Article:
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Louisiana State Quilt Block Tutorial with the Accuquilt Go! Qube

This tutorial will demonstrate how to cut and assemble the Louisiana Quilt Block using an Accuquilt Go! cutting system and an Accuquilt Go! Qube.

Did you know that every state has a quilt block?  The Louisiana quilt block is a pinwheel style block with four flying geese units.  A rectangle is added to the flying geese units to create a four-patch unit.  The block is then assembled into a pinwheel style.Louisiana Quilt Block Tutorial - fb

This Louisiana state quilt block was first published in Hearth and Home Magazine. In 1907 the publication asked for readers to send in blocks for their home state and published the 48 best patterns.  The 50 patterns (including Alaska & Hawaii) were later collected and published into a book, The United States Patchwork Pattern Book (Dover Quilting) by Barbara Bannister and Edna P. Ford.

This tutorial will demonstrate using an Accuquilt Go! Qube and Accuquilt Go! cutter to cut and assemble the free quilt block pattern for the Louisiana state quilt block. 

Watch our complete step-by-step video tutorial by clicking the link below or keep reading this photo tutorial.


PRINTABLE PDF TUTORIAL - If you would like an ad free printable version of this tutorial optimized for printing, please visit our Etsy Shop listing for Louisiana State Quilt Block Tutorial with the Accuquilt Go! Qube #ad. For a small fee, you can purchase a PDF downloadable version of this tutorial.
Keep reading for the free version of this tutorial.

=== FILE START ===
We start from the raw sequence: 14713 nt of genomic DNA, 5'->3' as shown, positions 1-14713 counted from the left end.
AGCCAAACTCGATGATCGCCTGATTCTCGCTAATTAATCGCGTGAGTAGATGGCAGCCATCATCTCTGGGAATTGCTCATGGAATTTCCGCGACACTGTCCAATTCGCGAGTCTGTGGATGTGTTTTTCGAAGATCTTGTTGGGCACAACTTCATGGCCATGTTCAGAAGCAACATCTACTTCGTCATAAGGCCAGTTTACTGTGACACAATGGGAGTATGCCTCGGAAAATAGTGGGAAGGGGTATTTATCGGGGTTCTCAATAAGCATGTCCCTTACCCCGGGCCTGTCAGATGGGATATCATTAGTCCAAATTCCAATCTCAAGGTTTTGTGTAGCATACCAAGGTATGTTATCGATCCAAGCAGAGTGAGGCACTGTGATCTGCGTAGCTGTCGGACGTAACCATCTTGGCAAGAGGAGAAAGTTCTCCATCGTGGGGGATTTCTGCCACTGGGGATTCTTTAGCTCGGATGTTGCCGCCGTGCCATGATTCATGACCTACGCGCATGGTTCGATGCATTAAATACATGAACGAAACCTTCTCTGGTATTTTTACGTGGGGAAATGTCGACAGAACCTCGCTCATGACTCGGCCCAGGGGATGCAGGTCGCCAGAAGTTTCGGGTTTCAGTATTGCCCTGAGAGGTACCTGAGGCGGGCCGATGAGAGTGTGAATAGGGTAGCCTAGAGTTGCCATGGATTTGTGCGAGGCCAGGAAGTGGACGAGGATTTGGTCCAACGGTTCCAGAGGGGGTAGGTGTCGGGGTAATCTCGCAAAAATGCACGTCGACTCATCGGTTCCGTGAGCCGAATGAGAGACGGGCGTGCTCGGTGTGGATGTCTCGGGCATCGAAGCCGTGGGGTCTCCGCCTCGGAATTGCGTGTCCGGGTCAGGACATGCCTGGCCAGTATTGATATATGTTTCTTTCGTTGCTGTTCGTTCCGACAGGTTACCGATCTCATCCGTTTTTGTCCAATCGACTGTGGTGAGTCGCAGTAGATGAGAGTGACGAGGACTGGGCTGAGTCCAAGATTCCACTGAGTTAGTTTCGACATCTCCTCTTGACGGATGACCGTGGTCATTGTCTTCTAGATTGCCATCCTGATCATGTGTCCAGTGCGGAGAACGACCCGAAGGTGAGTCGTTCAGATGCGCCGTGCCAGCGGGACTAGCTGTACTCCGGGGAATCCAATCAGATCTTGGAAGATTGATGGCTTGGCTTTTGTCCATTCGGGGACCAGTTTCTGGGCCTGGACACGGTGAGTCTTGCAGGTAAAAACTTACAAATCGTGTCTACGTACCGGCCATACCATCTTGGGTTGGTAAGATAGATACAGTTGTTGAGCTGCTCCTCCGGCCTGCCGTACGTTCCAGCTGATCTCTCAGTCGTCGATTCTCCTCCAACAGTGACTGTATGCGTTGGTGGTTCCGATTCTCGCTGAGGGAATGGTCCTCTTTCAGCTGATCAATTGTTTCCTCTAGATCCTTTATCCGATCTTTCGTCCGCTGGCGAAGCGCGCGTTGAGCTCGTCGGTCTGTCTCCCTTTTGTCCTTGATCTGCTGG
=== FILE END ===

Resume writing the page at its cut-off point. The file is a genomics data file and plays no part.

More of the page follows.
COMPLETE VIDEO TUTORIAL AVAILABLE! The video below is a preview with no audio, to watch the whole video tutorial, click the link Louisiana State Quilt Block Tutorial with the Accuquilt Go! Qube to watch in Youtube.


Disclaimer: This post may contain affiliate links. We make a small commission on sales through the affiliate links, at no extra cost to you. Thank you in advance for your purchase and your support! Please see our full Affiliate Statement for more information.

WHAT YOU NEED to make a Louisiana State QUILT BLOCK pattern

Find links at the end of this tutorial for links to supplies and the current Accuquilt coupons and discounts!

  • Accuquilt Go! Cutter
  • Accuquilt Go! Qube - any size - Uses #4, #5 and #8 dies
  • Three Fabrics - Light, medium and dark fabric (amounts will vary depending on the number and size of the blocks)
  • Sewing Machine
  • Thread
  • Scissors, Seam Ripper, Iron and Ironing Board

INSTRUCTIONS FOR cutting and assembling THE Louisiana State quilt BLOCK Pattern

I will demonstrate the Louisiana quilt block pattern by cutting the fabrics with an Accuquilt Go! cutter and dies from a 10” Go! Qube and a 5" Go! Qube.  The Louisiana quilt block can be made using any size Go! Qube.

The size of these two blocks will be 10 ½” and 5 ½” square.  When they are sewn into a quilt, they will be finished size blocks of 10" and 5". Accuquilt Louisiana Block 1 Dies and Qubes

The Accuquilt Go! cutting system and Qube cut the pieces fast and precisely every time.  Using an Accuquilt cutter is an easy way to cut the quarter-square triangles, half-square triangles, and rectangles needed for the Louisiana block. 

As a bonus, the Accuquilt dies cut the "dog ears" off of the triangle pieces.  So, no need to trim the corners after sewing the triangles together!  Using the precision-cut pieces and the ironing tips provided in this tutorial, it's very easy to get matching points.

This free quilt block pattern is included in the 72 Block Patterns PDF that can be downloaded from the Accuquilt website.  Scroll to the end of this tutorial for a link to the PDF download.  72 Block Patterns

The Louisiana quilt block pattern page inside the PDF lists the dies, shapes to cut and the fabric requirements for one block.  It also provides some basic instructions for assembling the block.Accuquilt Louisiana Block 2 PDF Pages